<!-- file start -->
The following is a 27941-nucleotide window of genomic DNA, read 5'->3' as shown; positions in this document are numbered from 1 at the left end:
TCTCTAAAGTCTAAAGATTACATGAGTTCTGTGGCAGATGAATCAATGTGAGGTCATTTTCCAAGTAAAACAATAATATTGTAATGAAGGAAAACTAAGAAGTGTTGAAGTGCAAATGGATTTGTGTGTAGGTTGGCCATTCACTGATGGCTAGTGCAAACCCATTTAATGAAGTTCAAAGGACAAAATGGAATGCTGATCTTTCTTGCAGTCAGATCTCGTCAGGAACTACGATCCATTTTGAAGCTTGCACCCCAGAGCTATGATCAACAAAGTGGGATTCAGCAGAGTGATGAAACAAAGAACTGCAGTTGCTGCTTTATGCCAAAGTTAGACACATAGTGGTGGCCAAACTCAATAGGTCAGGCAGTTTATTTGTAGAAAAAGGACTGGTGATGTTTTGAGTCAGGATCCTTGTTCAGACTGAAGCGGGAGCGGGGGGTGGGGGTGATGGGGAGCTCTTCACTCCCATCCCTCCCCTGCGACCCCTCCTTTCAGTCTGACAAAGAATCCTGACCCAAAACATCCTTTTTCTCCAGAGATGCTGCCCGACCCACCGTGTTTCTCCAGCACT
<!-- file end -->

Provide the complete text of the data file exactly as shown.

The following is a 27941-nucleotide window of genomic DNA, read 5'->3' as shown; positions in this document are numbered from 1 at the left end:
TCTCTAAAGTCTAAAGATTACATGAGTTCTGTGGCAGATGAATCAATGTGAGGTCATTTTCCAAGTAAAACAATAATATTGTAATGAAGGAAAACTAAGAAGTGTTGAAGTGCAAATGGATTTGTGTGTAGGTTGGCCATTCACTGATGGCTAGTGCAAACCCATTTAATGAAGTTCAAAGGACAAAATGGAATGCTGATCTTTCTTGCAGTCAGATCTCGTCAGGAACTACGATCCATTTTGAAGCTTGCACCCCAGAGCTATGATCAACAAAGTGGGATTCAGCAGAGTGATGAAACAAAGAACTGCAGTTGCTGCTTTATGCCAAAGTTAGACACATAGTGGTGGCCAAACTCAATAGGTCAGGCAGTTTATTTGTAGAAAAAGGACTGGTGATGTTTTGAGTCAGGATCCTTGTTCAGACTGAAGCGGGAGCGGGGGGTGGGGGTGATGGGGAGCTCTTCACTCCCATCCCTCCCCTGCGACCCCTCCTTTCAGTCTGACAAAGAATCCTGACCCAAAACATCCTTTTTCTCCAGAGATGCTGCCCGACCCACCGTGTTTCTCCAGCACT